“I don’t imagine you ever played with those.”
Juliette placed a careful finger on the glass. “No.”
She’d rarely played with anything outside her room as a child. Her parents’ home, cared for as though it were a sacred object, was her rival for her parents’ affection, and to Juliette it usually seemed as though the house won. Juliette’s parents seemed to think the house represented them more than their daughter. Why else would she get only benign neglect, while every corner of the house received unremitting attention?
“Do you live here with your parents?” he asked.
“Not since I came home on college vacations.”
“You don’t like Rhinebeck?” he asked.
“There’s not much here, unless you’re involved with Bard.” His hair was thick and straight. Hollywood black.
She slept with him that night.
“You’re besotted,” her mother said the next day when Juliette returned from Nathan’s apartment.
Besotted. Her mother had found the perfect word. The night with Nathan had been explosive before slowing to billowing softness. She’d been struck and so had he, the two of them barely able to separate that afternoon. The moment Nathan dropped her off, she’d wanted to be back with him.
Juliette smoothed her rumpled party dress. “You’re right.”
Her mother removed lint from Juliette’s hem. “Don’t let him see that—not now. It gives them too much power when they see how much you care.”
Juliette thought how sad those words were as she poured olive oil in the pan. How could you hide your love? Did her mother still do that, even as she closed in on forty years married? Her parents were knotted to a degree Juliette envied and hated, but she refused to believe it was built on tricks. Her father and mother loved each other so completely and unreservedly—except for Dad loving a bit more, just as Mom wanted—that Juliette never had a chance. Growing up, their marriage had seemed a two plus one to her, with Juliette the plus to their tight couple. All her life, she’d danced on the outskirts of her parents’ love.
• • •
Oil sizzled. She threw in the onions. Nathan walked in. Juliette grinned wide, as she did each time he appeared. She still loved him to distraction. Maybe even more. Having children together struck her as the sexiest possible thing you could do with another person.
They kissed. He touched her back with a light hand. His fingers rested on her shoulders in a way that years of marriage told her bore no good. Something troubled him.
“Where are the boys?” he asked.
“Arts and crafts in the dining room.” She threw in the garlic and mushrooms when the onions reached peak translucency. “I think I heard Lucas sneak on the TV, but I’m being a bad mother and not noticing until I finish making supper. Now that you’re home, feel free to go in and chastise him.”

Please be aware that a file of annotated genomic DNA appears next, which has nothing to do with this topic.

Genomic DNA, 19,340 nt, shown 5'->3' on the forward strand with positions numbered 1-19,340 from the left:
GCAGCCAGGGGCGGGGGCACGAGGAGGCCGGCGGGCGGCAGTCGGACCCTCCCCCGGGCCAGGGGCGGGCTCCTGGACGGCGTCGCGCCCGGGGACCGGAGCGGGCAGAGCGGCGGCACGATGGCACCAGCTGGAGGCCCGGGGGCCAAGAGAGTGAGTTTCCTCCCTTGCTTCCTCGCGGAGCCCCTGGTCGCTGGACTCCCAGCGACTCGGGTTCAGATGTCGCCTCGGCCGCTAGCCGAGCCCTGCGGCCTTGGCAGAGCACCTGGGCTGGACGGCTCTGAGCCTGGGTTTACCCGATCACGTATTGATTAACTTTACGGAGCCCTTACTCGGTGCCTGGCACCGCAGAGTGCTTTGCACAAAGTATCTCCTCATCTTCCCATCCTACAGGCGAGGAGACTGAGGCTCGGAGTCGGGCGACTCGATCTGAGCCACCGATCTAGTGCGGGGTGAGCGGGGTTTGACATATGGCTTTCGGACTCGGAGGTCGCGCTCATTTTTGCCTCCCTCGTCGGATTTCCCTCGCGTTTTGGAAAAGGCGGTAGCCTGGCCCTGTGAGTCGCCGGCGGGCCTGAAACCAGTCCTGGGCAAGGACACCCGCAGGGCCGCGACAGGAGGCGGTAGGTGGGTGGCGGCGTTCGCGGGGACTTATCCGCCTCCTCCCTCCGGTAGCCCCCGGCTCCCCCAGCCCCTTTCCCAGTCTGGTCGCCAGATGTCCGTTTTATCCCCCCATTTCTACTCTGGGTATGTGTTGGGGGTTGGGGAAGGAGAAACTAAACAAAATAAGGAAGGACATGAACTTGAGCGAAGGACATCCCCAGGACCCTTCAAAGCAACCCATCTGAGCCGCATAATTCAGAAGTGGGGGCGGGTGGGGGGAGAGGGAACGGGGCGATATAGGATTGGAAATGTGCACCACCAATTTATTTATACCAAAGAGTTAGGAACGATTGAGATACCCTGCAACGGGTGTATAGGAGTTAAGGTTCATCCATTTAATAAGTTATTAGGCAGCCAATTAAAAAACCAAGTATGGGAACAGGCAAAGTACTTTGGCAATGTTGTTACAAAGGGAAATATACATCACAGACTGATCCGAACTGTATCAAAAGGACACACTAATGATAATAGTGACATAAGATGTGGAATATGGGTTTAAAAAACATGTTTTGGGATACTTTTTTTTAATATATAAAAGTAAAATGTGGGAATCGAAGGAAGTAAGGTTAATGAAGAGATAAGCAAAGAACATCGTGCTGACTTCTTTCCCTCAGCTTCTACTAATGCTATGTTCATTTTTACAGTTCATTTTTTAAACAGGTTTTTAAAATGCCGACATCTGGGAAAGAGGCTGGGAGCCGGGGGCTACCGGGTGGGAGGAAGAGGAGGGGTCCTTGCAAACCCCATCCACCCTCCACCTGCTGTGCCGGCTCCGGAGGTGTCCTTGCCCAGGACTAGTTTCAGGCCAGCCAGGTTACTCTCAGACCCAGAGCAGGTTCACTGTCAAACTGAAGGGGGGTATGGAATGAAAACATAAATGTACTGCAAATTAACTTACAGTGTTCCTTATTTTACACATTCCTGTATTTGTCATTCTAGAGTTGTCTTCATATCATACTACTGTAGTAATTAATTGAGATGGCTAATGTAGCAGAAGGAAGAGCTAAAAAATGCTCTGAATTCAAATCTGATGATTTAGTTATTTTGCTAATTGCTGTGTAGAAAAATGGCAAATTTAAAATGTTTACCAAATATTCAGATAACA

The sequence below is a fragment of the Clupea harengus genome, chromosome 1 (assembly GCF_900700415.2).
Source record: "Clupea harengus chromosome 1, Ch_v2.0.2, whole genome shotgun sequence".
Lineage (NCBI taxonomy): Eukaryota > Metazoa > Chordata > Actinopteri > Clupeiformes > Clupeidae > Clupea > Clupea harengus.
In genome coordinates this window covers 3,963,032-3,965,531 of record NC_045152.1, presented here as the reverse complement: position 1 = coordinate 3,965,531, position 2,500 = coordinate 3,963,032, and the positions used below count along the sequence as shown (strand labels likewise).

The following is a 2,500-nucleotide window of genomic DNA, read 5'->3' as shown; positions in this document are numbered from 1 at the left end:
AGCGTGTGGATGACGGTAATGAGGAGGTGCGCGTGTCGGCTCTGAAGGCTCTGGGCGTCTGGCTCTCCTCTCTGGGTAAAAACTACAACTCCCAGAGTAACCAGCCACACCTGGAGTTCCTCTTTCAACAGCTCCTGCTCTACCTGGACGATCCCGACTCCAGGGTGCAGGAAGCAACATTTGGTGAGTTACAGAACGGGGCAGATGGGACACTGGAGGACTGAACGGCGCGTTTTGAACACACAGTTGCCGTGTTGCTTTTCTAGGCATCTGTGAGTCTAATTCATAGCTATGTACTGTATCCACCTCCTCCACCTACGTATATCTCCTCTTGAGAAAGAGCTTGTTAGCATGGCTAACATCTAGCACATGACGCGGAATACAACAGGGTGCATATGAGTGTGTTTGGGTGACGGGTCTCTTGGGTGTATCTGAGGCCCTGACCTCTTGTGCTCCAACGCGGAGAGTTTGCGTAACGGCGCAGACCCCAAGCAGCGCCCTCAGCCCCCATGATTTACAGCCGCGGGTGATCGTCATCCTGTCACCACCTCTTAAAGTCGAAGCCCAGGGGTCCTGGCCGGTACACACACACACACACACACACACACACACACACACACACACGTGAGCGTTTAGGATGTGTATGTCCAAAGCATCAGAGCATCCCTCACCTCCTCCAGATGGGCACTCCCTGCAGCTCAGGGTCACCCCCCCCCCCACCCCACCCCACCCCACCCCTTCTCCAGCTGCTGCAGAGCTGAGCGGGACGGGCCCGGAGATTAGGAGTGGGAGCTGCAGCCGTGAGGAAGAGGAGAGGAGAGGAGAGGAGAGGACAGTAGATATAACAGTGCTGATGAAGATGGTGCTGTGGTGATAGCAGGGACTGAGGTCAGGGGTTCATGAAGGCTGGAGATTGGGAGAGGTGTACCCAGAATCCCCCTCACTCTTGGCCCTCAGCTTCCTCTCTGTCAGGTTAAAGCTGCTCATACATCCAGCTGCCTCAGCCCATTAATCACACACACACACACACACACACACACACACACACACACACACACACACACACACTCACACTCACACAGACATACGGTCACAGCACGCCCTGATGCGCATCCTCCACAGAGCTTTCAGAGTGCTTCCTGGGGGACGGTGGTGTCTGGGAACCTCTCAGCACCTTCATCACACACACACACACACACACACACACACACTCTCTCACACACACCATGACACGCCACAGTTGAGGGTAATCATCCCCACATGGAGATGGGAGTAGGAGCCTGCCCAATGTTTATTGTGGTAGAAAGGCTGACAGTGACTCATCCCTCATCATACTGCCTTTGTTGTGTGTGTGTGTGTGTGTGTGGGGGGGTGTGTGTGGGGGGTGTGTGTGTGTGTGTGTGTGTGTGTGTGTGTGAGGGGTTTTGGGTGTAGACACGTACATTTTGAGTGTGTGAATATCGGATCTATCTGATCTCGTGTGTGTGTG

After wiping her hands on the towel tucked in her waistband, she turned and hugged him. The rigidity of his muscles under her hands frightened her.
“What’s wrong?” She pushed him away, so she could look at his face. His eyes held emotions she couldn’t read, except for the fear. “Your parents? Is your father okay?” Had his father suffered another heart attack? Worse?
Nathan shook his head.
“Work? Did something happen?”
“No.” Nathan took a deep breath.
“What then? You look awful. Are you sick?”
He went to the cabinet and pulled out a bottle of brandy. Nathan, never the type to drink when he got home, poured a double shot.
Juliette put down her long wooden spoon. Her parents? Her father? Had her mother called Nathan so that he could break some awful news to Juliette? Bubbles of dread flipped around her stomach. He dropped into a kitchen chair. She sat facing him, so close their knees touched.
When she took his hands, they were cold. She lifted one to her cheek and ran it over her warm skin. “Honey, what’s wrong?”
He lowered his face, his hands covering hers. His shoulders shook as he began to cry. Everything inside Juliette froze.
“I had an affair, Jules. Oh my God, I’m so sorry.”
What People are saying about this
“I devoured this book. Randy Susan Meyers writes with great empathy and insight about three distinct women and the unlikely intersection of their lives. The story will pull you into the uncomfortable space where truths are confronted, and lead you to the other side where the world looks brighter. A sensitive exploration of why we take refuge in the comfort of lies, and what happens when we dare to release ourselves from their power.” —Shilpi Somaya Gowda, author of New York Times bestseller Secret Daughter
"I spent many blissful, addicted hours with The Comfort of Lies, totally hooked on needing to know what happened next in the braided stories of Tia, Caroline, and Juliette. Meyers has an uncanny ability to get inside women whose circumstances dramatically divide them and show how at heart, we're all the same. Another unforgettable Meyers smash-hit." – Jenna Blum, New York Times bestselling author of Those Who Save Us
"A fast-paced multi-narrator story that gets to the heart of the trade-offs of motherhood. You will be drawn in by these characters because of the mystery at the novel's center and relate to the ways in which they each create their own loneliness while surrounded by others." —Heidi W. Durrow, New York Times bestselling author of The Girl Who Fell From the Sky